|DR. GARY FERGUSON :: HEALTHY COMMUNITIES CONSULTANT
Healthy Communities ConsuLting
Just because we are native does not mean that we govern from our indigenous values. We need to guard ourselves from falling into what Dr. Eduardo Duran calls “brown-skinned bureaucracy”. We become even worse than our colonizer by enabling, even supporting internalized oppression. This “lateral violence” has its roots psychologically, spiritually from a survival mechanism from the trauma we have gone through as indigenous nations. Many of our elders went to boarding schools where they had to assimilate or be beaten. This wounding created a form of Stockholm Syndrome where we espoused the colonizer values, religion, ways of relating to the world as a survival mechanism. We fell in love with our captor. To anyone who threatened our captor’s rule, we would use the carefully master-minded methods of colonization against our own people. This plays out in governmental organizations like the Indian Health Service, and in our tribal organizations including our corporations formed as a part of the Alaska Native Claims Settlement Act (ANCSA). Many of our elders have maintained and recorded our traditional values that have been passed down for generations. They remind us of who we are and what is important. If our way of leadership or organizational development is not aligned by these values, we need to question the structure and push back against systems that continue to enslave our people. Our future generations are counting on us to heal this historical trauma that is persistent and dangerous to our well-being. It plays out in tribal organizations/corporations who devalue our land and disrespect Creator’s magnificent masterpiece. Our healthcare organizations who only value money, profit and not our first medicines, traditional ways of healing. Our HR policies that aren’t aligned with values or cultural practices like time to hunt, fish, gather in season. We need to reclaim these values and translate them into strong, resilient tribal organizations, nations. My passion is to encourage our next generation of indigenous leaders to question why we do things like we are doing them and make sure they are aligned with what our ancestors have told us is important. We deserve better. Our legacy will be a return to health, sustainability, harmony with God’s creation, and respect for each other.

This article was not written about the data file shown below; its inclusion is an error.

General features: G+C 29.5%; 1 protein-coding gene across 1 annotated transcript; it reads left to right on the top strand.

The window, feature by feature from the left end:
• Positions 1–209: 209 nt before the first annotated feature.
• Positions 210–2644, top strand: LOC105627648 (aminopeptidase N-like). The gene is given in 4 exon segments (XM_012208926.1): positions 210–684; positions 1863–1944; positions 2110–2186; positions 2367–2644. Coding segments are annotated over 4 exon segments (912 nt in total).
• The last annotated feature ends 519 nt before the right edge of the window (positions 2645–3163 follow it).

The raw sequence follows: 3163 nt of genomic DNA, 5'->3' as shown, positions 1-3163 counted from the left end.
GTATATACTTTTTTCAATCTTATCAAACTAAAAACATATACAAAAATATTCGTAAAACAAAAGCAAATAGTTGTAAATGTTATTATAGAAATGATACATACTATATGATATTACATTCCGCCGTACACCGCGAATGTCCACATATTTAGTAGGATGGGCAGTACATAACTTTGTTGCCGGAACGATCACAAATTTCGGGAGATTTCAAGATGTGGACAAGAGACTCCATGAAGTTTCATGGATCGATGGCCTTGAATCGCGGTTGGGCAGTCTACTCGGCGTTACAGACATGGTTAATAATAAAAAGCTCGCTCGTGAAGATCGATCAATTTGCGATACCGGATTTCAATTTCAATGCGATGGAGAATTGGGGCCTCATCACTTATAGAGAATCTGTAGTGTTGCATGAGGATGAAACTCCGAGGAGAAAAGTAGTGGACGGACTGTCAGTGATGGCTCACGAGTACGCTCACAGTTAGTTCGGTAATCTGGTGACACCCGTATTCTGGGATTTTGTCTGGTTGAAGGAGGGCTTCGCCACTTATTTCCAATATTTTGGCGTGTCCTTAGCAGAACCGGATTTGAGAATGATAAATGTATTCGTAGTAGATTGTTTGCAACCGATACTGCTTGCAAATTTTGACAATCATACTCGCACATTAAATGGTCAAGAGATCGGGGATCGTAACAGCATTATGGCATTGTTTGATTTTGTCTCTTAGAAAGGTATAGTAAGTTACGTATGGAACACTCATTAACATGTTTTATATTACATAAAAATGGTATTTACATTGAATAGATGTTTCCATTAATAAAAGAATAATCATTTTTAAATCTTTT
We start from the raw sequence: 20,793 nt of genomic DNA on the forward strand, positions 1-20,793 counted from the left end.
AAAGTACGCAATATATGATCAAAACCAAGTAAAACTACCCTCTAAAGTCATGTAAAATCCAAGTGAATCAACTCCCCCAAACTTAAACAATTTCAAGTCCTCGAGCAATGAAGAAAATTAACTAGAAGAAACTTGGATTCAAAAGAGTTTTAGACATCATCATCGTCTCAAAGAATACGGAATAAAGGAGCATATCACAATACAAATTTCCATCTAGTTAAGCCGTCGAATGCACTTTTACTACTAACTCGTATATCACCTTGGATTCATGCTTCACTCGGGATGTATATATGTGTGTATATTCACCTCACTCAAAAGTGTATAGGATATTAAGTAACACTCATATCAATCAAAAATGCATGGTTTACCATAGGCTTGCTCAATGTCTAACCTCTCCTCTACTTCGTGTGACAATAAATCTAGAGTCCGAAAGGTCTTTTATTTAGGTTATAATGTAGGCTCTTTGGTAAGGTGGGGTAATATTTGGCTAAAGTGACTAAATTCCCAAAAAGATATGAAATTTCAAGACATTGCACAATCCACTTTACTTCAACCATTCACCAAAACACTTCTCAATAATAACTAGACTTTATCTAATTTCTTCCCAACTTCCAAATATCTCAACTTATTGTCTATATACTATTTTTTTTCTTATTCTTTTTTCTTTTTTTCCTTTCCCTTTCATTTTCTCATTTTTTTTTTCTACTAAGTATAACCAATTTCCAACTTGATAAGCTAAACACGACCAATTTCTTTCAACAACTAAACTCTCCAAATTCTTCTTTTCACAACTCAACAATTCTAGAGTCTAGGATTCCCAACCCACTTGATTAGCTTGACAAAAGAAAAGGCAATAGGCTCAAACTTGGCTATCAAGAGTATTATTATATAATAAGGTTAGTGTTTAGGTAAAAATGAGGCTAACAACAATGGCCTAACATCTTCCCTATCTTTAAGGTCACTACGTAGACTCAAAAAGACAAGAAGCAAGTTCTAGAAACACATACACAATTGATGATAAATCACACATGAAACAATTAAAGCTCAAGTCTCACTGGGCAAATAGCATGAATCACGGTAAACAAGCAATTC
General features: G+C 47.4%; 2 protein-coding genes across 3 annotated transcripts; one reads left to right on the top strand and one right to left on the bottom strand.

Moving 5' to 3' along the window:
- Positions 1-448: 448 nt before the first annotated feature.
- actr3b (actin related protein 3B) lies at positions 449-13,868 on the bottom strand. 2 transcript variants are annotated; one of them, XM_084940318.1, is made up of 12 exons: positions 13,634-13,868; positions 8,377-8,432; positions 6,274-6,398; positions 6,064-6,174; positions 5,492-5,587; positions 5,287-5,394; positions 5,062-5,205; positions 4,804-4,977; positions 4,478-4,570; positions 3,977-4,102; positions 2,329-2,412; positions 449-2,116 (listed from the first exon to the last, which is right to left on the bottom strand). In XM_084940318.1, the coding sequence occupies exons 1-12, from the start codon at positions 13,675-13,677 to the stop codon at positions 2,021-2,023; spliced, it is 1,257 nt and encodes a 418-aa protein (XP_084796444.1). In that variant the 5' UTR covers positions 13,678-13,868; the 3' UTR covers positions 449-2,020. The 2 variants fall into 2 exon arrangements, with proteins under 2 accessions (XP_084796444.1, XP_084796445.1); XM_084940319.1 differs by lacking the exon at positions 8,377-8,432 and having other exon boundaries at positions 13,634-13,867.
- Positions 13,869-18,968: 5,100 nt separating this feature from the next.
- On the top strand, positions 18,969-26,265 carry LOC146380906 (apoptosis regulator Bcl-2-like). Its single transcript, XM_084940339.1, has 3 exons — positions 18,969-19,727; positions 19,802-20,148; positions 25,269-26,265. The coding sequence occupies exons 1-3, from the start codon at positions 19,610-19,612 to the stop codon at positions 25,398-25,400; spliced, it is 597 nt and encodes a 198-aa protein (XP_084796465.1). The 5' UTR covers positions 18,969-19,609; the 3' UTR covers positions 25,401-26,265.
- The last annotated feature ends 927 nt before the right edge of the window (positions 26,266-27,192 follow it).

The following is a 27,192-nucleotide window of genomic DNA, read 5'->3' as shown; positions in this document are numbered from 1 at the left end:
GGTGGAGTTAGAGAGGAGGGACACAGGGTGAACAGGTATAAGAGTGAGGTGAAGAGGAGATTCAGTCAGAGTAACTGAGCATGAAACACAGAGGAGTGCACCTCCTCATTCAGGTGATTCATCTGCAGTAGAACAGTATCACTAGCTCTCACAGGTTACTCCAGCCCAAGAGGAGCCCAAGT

I had the honor of sharing on KNOM Radio this week during Laureli Ivanoff's radio show Sikullautaq.
I had the honor of presenting as a part of the Cancer & COVID-19 talks with the American Indian Cancer Foundation this past month. Here is the recorded interview with #AICAF's Prevention & Policy Manager Chris Johnson, MA (Sisseton Wahpeton Dakota). The title for our talk is Indigenous Medicines to Support Healthy Immune & Respiratory Systems. There is a lot we can do to stay healthy during this challenging time.
Graphic from the American Indian Cancer Foundation: www.americanindiancancer.org.
I’m excited to announce that I’ll be available for health coaching starting this next month at Wisdom Traditions (www.awisdomcenter.com). It will only be a few days a month at this point, but will allow me to see patients again in between my other consulting work. My health coaching will focus on wellness and helping people connect the dots in addressing their health from a holistic perspective.
You can message me for an appointment through my website: www.drgaryferguson.com. At this point, it will be a cash only business, as I’m not set up to accept medical insurance at Wisdom Traditions. I’m excited to be affiliated with Wisdom Traditions, as they have a wealth of counseling therapies available to address the roots of well-being by treating the trauma underlying much of our mental/emotional/spiritual dis-ease. Wisdom Traditions combines the best of all worlds; an Integrative HealthCare Center that integrates top-notch counseling services with primary care, medication-assisted treatment, and an internationally recognized addiction recovery program. Super jazzed to work alongside Michael DeMolina and his team!
My work as KAANGUX̂ Consulting has been stimulating, rewarding the last few months.
The word “Doctor” has its root in the Latin word “Docere” meaning teacher.
In this spirit of Docere, I have the honor of facilitating great discussions along with teaching/motivational speaking. This past week I facilitated the Aleutian Pribilof Islands Community Development Association (APICDA) Annual Community Conference. It was a rich dialogue culminating in each community coming up with action plans relating to funding opportunities that will contribute towards community well-being. I'm jazzed to see the outcomes from the dedicated leaders from each community, as there are some awesome plans that will be deployed in the next year!
I have passion around addressing the social, economic, cultural and environmental determinants of health. Working with APICDA was a perfect fit, as we address the deeper roots of community wellness through economic development, empowering communities to lead their own change. I see myself as a catalyst in this arena, as we address the levers in helping promote community health.